Rudolf SchoenhuberBMJ 2023; 380 doi: https://doi.org/10.1136/bmj.p680 (Published 21 March 2023) Cite this as: BMJ 2023;380:p680
- Grazia Di Donato,
- Luigi Tonelli,
- Paolo Bortolotti,
- Paolo Nichelli,
- Antonio Landi
Rudolf Schoenhuber (“Rudi”) died suddenly, prompting immense feelings of loneliness in all the people who had known him: colleagues, friends, students, patients, and family members.
He was eclectic, lively, gifted with a formidable memory, cultured, always up to date, not only in his specialty; his innate curiosity brought him to experiment among the first many new techniques. In the early 1980s he started to use botulin toxin to treat blepharospasm and spasmodic torticollis. He was endowed with empathy and an ethical vision of medicine that characterised his entire professional life.
He enrolled at the State University of Milan, graduating in medicine and surgery, and specialising in neurology in 1977.
At the Karolinska Institute of the University of Solna (Stockholm), Sweden, he began to be interested in neurophysiology. He cultivated this interest for many years by passing on his knowledge to the many neurology, orthopaedics, neurosurgery, and neurophysiology students.
In 1975 he moved to Modena to the neurological clinic directed by Ennio De Renzi, starting his career as a hospital assistant until he became an associate professor in 1988. In this role he distinguished himself both in teaching and in research by collaborating in many projects with scientist in foreign centres in Austria, Sweden, the UK, and the USA.
In 1991 he returned to Bolzano as head of neurology at the Central Hospital of the South Tyrolean health authority, a role he would hold until his retirement in 2014.
From 1995 to 1999 he attended the Open University Business School (UK), where he obtained a masters degree in business administration
He published many scientific papers in neurology, clinical neurophysiology, neuropsychology, neurotoxicology, and occupational neurophysiology, as well as studies on evidence based medicine and efficiency in healthcare, patient classification systems, and outcome measurement.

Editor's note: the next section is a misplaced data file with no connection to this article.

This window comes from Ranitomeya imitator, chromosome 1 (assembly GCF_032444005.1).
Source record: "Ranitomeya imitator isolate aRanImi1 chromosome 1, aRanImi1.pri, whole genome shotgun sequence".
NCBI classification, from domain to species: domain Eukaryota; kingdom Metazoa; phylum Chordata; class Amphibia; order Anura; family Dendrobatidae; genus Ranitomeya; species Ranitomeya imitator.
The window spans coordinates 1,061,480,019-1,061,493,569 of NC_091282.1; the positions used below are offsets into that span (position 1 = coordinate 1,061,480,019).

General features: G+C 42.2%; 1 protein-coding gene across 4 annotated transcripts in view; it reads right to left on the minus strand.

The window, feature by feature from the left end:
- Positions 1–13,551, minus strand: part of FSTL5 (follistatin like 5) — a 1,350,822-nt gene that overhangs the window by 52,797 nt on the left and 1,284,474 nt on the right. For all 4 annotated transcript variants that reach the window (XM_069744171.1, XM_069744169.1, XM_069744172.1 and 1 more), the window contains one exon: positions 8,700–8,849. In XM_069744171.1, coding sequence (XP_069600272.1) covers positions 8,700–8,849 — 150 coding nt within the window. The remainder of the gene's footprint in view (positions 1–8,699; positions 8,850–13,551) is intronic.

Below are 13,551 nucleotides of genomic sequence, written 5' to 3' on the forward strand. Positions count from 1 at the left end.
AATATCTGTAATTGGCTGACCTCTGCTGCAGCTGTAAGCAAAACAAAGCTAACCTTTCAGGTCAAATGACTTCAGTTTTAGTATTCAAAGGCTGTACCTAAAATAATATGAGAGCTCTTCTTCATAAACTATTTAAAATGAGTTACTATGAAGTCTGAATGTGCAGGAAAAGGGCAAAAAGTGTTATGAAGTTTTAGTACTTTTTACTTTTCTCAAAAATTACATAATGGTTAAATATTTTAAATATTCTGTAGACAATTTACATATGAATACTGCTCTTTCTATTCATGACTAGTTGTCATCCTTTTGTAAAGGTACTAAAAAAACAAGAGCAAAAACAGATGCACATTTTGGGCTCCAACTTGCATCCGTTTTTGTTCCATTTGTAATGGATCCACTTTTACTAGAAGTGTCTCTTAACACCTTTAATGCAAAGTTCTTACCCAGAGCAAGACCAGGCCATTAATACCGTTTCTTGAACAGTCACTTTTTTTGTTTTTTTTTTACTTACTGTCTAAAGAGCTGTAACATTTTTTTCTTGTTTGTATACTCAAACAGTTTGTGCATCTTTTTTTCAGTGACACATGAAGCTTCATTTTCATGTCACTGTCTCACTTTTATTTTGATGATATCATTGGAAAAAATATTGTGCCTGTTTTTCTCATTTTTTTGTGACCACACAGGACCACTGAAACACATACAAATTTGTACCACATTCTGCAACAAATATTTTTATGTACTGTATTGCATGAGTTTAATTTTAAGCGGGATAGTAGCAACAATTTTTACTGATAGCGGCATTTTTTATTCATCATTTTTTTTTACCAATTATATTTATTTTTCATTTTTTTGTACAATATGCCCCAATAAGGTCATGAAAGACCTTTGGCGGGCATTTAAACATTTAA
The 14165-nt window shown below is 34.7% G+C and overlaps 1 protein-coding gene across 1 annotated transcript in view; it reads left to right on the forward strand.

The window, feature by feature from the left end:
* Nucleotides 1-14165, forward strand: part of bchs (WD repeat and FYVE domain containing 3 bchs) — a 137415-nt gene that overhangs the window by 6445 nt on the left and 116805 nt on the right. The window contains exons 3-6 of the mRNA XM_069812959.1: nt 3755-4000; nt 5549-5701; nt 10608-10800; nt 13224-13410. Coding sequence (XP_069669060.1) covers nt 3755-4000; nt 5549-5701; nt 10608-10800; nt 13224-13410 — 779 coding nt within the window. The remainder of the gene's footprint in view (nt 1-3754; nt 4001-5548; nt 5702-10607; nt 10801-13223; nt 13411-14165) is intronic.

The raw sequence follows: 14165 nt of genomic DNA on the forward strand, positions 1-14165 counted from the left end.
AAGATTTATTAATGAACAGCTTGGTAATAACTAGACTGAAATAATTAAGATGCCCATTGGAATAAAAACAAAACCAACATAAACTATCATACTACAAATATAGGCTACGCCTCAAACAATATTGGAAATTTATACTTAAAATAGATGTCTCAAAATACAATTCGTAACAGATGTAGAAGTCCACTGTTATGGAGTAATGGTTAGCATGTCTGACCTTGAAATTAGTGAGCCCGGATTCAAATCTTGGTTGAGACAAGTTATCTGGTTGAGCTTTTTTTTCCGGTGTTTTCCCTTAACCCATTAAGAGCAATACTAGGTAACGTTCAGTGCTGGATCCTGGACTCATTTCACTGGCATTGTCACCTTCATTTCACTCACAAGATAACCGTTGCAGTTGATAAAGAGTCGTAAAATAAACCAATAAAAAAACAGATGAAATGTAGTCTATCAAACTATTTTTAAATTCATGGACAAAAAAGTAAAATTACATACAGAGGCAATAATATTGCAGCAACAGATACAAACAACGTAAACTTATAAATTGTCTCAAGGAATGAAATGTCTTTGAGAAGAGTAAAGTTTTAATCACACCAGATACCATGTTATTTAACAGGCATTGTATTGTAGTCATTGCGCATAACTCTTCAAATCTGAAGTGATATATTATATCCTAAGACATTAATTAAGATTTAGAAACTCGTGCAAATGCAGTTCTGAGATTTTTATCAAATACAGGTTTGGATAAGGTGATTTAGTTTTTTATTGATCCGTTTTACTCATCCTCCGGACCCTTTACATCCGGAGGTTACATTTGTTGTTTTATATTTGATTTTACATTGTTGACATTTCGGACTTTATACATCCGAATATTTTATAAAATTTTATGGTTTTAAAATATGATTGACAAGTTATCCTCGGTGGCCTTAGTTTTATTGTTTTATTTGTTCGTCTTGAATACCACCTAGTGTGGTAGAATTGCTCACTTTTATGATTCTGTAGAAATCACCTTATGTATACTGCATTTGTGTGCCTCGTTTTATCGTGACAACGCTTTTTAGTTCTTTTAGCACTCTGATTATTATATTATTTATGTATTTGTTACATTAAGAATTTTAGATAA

A scholar of neurophysiology, he was one of the leading Italian experts in this area, with studies and research studies ranging from the pathophysiology of the peripheral nervous system to those of cortical functions.
In his work he was always attentive to the quality of life and wellbeing of the patient, considering patients not as “pathology carriers” but as persons to take care of.
He was part of the board of the slow medicine movement, with the aim of practising “good, respectful, and fair medicine.” He was also part of the Italian Cochrane Centre, contributing to initiatives to improve the efficiency and effectiveness of diagnostic investigations and the treatment of neurological diseases.
His empathy, favoured by his great culture and knowledge of several languages (he spoke fluent Italian, German, and English but also knew Portuguese, Swedish, French, Spanish, and even Esperanto), led him to travel a lot and meet many people.
He was also, especially at a younger age, a sportsman and went skiing and sailing.
Modest as only great people can be, he never made his knowledge weigh. He was sometimes critical, but always in a constructive way, so improving the esteem and affection of his students and patients.
For this he left a great sadness, many memories, but also many stimuli in all those who knew him.
His many friends said farewell to Rudi with sadness, gratefulness, and love.
Good bye, Rudi. Thank you.
Neurologist (b 1948; q Milan, Italy, 1977), died from pancreatic cancer on 1 November 2022
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